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Aaron Silverman
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There hasn't been much feedback on this game yet, but I took a flyer (I have played Desert Duel, the ATO game that these were based on) and it arrived today. Thanks for the good news!
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David Janik-Jones
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Good review Norm, and echoes my feelings after three plays now. Components and maps are top notch and now knowing Worthington's standards I am even more looking forward to the upcoming Band of Brothers: Screaming Eagles release by designer Jim Krohn.

I have several minor issues with the rules. I know they were trimmed to the bare minimum due to space issues and that has lead to a number of minor misunderstandings where a simple example would have been effective. I feel there are also that are missing a line or two to explain. Michael has posted a FAQ here to answer some of these concerns.

Re: move/attack. I thought that Michael had clarified that units can move AND attack in the same turn, but that all movement must be completed before any attacks take place? That's the way we've been playing it. And with regards to retreating, only the first move has to be back towards your supply edge, so I've never been in a situation where the player couldn't retreat. That said, I've been trapped inside enemy ZOCs at times and have had to take the hits instead. (Rule issue ... do all units each take the required loss of, say, one step, or only one unit?)

But overall, yes. It's a simple, elegant, great looking system that delivers great battles. Not much more we gamers can ask for.
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Norman Smith
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Thanks David ....Doh - yes you are right, i got the move / fight thing wrong, I have edited the review so that it is now correct, sorry about that.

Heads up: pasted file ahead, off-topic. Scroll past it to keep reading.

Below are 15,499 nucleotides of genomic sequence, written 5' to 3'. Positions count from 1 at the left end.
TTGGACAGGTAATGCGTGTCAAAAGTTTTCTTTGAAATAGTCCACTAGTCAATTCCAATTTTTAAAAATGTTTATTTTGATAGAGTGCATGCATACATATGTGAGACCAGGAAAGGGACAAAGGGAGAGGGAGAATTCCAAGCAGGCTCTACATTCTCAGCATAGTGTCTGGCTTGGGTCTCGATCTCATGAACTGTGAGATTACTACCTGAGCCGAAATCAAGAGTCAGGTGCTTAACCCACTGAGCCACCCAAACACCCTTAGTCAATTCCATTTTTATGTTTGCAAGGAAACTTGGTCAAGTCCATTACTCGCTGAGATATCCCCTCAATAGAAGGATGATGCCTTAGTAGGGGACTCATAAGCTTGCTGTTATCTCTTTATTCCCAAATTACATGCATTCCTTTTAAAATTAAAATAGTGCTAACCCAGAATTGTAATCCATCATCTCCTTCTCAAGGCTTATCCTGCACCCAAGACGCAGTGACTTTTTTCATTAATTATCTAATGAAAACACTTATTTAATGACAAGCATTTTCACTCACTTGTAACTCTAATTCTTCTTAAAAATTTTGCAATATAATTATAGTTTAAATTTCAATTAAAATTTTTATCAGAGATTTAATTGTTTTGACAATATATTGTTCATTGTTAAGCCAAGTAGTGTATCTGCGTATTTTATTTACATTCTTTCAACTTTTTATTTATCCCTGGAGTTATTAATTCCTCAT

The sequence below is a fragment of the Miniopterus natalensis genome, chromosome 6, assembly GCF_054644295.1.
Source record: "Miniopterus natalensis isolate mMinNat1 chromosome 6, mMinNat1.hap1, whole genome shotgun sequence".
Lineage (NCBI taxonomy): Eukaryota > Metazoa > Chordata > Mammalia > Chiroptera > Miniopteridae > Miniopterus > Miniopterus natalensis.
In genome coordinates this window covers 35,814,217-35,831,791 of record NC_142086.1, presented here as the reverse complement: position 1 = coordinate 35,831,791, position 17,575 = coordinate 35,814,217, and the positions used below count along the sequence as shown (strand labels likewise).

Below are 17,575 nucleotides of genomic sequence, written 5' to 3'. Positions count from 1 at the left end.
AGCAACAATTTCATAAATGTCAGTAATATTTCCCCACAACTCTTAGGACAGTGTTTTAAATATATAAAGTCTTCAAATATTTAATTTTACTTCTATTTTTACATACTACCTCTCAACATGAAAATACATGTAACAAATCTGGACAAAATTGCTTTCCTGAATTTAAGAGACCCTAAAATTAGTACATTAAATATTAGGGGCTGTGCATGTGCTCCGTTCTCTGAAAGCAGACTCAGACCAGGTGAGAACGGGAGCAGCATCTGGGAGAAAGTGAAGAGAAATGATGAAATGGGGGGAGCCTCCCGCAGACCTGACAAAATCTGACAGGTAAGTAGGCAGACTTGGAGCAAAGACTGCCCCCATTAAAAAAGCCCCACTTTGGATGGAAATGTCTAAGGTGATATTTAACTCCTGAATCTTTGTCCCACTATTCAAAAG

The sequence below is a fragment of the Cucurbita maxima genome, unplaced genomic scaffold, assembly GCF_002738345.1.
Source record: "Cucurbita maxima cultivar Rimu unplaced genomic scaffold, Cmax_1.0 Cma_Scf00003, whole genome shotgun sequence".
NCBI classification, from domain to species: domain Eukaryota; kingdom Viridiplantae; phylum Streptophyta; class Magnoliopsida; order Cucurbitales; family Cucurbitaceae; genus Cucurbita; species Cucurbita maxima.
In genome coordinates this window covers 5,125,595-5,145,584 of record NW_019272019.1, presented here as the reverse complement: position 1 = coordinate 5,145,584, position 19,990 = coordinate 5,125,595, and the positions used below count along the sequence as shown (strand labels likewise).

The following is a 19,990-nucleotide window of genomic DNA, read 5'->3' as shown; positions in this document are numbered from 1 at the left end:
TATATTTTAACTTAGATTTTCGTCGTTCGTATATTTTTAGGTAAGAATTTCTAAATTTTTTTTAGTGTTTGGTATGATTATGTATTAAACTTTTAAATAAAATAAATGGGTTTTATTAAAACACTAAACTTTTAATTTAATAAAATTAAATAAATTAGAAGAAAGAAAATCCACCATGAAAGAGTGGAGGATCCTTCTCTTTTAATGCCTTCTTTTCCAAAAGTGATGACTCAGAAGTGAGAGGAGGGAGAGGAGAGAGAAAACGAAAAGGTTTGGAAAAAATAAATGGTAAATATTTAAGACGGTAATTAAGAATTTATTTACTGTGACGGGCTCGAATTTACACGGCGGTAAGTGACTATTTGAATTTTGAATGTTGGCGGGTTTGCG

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Norman Smith
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I have seen a few games in which by using the American only, I have been able to batter my way all the way to the 'sudden death' hexes in the North, within the first 5 impulses.

I am trying out a couple of house rules,

(1) during game turn 1, Neither the British or the Americans can activate in more than 2 impulses - this forces the player to land both forces and limits the initial gains and allows the German line a chance to get its act together. it allows the allies to still protect their two grey star hexes in the woods.


(2) I am limiting the naval fire to beng used every other impulse, so it will rest for 1 impulse between firing. (the designer offers an alternative of firing once defensively and once offensively per turn)

I would stress that I do not like to move to house rules too quickly and I will be testing these house rules to make sure they do not hurt the game.
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Norman Smith
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Another tweek that I am now testing - the germans can win a sudden death victory if they capture ONE grey star hex, rather than the TWO required by the rules.

I am trying this because I can't really see an opportunity for the Germans to capture both and by allowing them just to grab 1, makes the Allies as fearful of a German breakthrough and more sensitive about controlling their rear areas, they are more likely to cover gaps and that leads to fewer big stacks - worth a try and it motivates the germans to take risks and press into the allied lines.

EDIT .....This will not work because there are turn 1 germans that could instantly win the game.
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Norman Smith
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I have played the Anzio game some 9 times now, solitaire and face to face, in these games, the Allies have consistently won and done so convincingly - and that does not feel any fun for the German player.

I have yet to play the Cassino game, but will be trying that next.
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Robert Stuart
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normsmith wrote:
I have seen a few games in which by using the American only, I have been able to batter my way all the way to the 'sudden death' hexes in the North, within the first 5 impulses.



From what I've read of Anzio, this is realistic -- the Allies could have swept the field before the Germans could mount significant resistance, if they had focused their efforts.

It sounds as if, to make this a good game, a house rule such as the one you've introduced, along with a few others regarding Allied artillery / naval / air, might do the trick.

I have yet to play the game, but thanks to this thread, have decided to order it.

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Adam Parker